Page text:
Like previous entries in this trilogy, Hitman 3, is best when players are free to explore and come up with clever ways to complete missions. And the more you play a level, the freer you’ll become. As you open shortcuts, new starting locations, stashed items and more, what begins as a dauntingly huge level becomes like home. You’ll learn every nook and cranny and know it like the back of your hand as you seamlessly stroll between patrolling guards and finish the hit within a few minutes.
Not to mention knocking people out with bananas, murdering them with exploding golf balls, poisoning drinks and drowning them in the toilet they just vomited in.
What’s not to love?
At the other end of the spectrum are the hits that take time and careful planning. When those ones go off without a hitch, it’s a dopamine release like nothing else. Successfully tinkering with the enormous, living Rube Goldberg machines that are each of the levels and managing to successfully make enough of a change to murder your target in audacious and increasingly outlandish ways, well, it’s just pure bliss. IO calls Hitman a puzzle game and it couldn’t be more right.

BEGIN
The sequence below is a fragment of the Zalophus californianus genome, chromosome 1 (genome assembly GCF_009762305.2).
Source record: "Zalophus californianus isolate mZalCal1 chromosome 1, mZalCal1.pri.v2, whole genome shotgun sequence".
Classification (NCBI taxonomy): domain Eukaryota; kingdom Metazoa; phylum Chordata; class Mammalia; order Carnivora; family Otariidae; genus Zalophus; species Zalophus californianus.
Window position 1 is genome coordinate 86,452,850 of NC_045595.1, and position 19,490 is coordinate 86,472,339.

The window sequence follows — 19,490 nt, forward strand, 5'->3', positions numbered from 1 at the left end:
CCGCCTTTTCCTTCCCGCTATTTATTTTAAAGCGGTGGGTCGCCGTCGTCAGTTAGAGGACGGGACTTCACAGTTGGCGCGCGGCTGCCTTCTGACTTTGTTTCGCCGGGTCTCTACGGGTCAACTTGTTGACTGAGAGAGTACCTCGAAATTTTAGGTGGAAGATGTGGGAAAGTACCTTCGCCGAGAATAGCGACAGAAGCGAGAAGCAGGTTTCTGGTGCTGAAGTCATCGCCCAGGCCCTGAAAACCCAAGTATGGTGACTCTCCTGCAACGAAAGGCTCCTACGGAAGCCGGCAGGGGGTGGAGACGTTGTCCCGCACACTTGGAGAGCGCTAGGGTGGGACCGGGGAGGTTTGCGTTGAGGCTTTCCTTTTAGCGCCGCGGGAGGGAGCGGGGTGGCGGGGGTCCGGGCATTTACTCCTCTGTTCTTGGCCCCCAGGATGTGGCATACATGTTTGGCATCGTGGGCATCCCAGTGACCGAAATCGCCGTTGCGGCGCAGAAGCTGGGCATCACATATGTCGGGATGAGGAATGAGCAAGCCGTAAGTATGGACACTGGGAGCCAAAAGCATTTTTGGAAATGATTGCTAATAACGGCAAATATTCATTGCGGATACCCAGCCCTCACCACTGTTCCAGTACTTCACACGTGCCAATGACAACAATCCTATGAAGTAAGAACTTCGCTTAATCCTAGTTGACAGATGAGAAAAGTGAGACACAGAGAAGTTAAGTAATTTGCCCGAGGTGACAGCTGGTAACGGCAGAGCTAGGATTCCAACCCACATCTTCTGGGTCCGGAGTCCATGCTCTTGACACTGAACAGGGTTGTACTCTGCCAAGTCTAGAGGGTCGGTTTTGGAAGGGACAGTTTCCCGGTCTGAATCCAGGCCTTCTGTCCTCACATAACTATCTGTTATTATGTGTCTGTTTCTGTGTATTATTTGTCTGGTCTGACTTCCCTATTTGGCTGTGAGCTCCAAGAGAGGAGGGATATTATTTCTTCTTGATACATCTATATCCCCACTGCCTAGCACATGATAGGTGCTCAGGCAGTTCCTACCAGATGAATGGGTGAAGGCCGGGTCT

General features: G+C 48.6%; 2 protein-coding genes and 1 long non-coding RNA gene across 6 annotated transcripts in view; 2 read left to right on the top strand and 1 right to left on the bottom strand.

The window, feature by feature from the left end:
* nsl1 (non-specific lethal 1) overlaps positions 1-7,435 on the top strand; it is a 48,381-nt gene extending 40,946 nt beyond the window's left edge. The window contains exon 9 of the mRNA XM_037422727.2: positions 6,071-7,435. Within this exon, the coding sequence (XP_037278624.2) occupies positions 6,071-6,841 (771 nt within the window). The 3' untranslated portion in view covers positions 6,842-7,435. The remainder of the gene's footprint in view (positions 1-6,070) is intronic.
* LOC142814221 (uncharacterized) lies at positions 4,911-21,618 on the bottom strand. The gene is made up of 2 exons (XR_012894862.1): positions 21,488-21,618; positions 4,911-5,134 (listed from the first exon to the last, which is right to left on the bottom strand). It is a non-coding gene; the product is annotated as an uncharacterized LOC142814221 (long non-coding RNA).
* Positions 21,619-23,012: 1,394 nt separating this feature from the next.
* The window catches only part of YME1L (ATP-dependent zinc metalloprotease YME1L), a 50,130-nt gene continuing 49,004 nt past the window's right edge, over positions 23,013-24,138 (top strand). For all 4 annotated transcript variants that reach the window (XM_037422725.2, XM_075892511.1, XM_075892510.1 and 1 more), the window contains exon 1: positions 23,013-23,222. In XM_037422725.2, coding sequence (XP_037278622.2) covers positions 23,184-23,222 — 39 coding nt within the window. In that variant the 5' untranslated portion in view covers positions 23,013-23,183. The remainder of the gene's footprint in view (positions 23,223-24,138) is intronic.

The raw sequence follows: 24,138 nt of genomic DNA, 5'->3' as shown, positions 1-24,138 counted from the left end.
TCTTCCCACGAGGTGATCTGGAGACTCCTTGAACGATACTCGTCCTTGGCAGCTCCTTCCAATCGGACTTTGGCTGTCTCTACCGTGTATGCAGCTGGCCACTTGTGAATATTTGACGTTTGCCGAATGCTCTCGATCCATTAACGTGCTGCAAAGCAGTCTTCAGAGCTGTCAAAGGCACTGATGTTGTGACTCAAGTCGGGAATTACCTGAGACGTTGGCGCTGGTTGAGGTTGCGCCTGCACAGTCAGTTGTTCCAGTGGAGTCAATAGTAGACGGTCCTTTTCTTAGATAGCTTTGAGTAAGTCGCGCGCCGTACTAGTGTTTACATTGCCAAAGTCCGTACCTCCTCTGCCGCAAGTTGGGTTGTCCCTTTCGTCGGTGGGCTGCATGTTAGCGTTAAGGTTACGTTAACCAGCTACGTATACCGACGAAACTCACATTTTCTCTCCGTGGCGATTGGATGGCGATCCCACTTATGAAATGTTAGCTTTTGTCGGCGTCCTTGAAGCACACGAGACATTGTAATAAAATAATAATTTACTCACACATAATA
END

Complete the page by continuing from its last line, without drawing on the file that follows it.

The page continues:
Hitman may look like a shooter and control like a shooter but it’s anything but. Resorting to blasting enemies with your weaponry will only ever succeed in 47 dying, the target escaping or you earning the lowest, most pathetic score possible. Hitman is a game of patience. It’s chess, not checkers.
And while only six levels may not sound like a lot, there’s so much replayability in them, you’ll still be trying to 100% them well into this year. Not to mention that each level comes with Escalations (increasingly difficult special assassinations), Elusive Targets and themed events. If you’ve not played the previous titles in this trilogy, you’ve got close to 20 levels and bonus content to wade through, which is a hell of a lot of Hitman.